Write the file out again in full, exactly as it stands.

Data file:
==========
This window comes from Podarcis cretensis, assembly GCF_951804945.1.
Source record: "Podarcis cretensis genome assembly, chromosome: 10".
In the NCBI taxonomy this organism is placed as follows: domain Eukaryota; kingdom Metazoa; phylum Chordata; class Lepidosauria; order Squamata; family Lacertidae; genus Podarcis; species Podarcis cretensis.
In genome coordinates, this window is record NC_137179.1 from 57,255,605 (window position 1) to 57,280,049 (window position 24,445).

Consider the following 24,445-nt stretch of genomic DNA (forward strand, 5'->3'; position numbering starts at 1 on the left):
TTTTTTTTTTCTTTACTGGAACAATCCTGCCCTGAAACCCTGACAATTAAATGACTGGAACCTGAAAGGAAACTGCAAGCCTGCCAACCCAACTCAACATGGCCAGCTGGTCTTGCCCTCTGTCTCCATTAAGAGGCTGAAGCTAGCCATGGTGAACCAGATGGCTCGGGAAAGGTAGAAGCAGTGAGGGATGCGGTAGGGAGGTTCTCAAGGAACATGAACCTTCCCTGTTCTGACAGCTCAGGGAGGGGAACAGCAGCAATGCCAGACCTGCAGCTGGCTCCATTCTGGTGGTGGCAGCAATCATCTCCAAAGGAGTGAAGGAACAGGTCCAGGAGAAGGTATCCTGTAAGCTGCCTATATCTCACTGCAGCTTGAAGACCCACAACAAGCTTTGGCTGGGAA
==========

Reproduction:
This window comes from Podarcis cretensis, assembly GCF_951804945.1.
Source record: "Podarcis cretensis genome assembly, chromosome: 10".
In the NCBI taxonomy this organism is placed as follows: domain Eukaryota; kingdom Metazoa; phylum Chordata; class Lepidosauria; order Squamata; family Lacertidae; genus Podarcis; species Podarcis cretensis.
In genome coordinates, this window is record NC_137179.1 from 57,255,605 (window position 1) to 57,280,049 (window position 24,445).

Consider the following 24,445-nt stretch of genomic DNA (forward strand, 5'->3'; position numbering starts at 1 on the left):
TTTTTTTTTTCTTTACTGGAACAATCCTGCCCTGAAACCCTGACAATTAAATGACTGGAACCTGAAAGGAAACTGCAAGCCTGCCAACCCAACTCAACATGGCCAGCTGGTCTTGCCCTCTGTCTCCATTAAGAGGCTGAAGCTAGCCATGGTGAACCAGATGGCTCGGGAAAGGTAGAAGCAGTGAGGGATGCGGTAGGGAGGTTCTCAAGGAACATGAACCTTCCCTGTTCTGACAGCTCAGGGAGGGGAACAGCAGCAATGCCAGACCTGCAGCTGGCTCCATTCTGGTGGTGGCAGCAATCATCTCCAAAGGAGTGAAGGAACAGGTCCAGGAGAAGGTATCCTGTAAGCTGCCTATATCTCACTGCAGCTTGAAGACCCACAACAAGCTTTGGCTGGGAA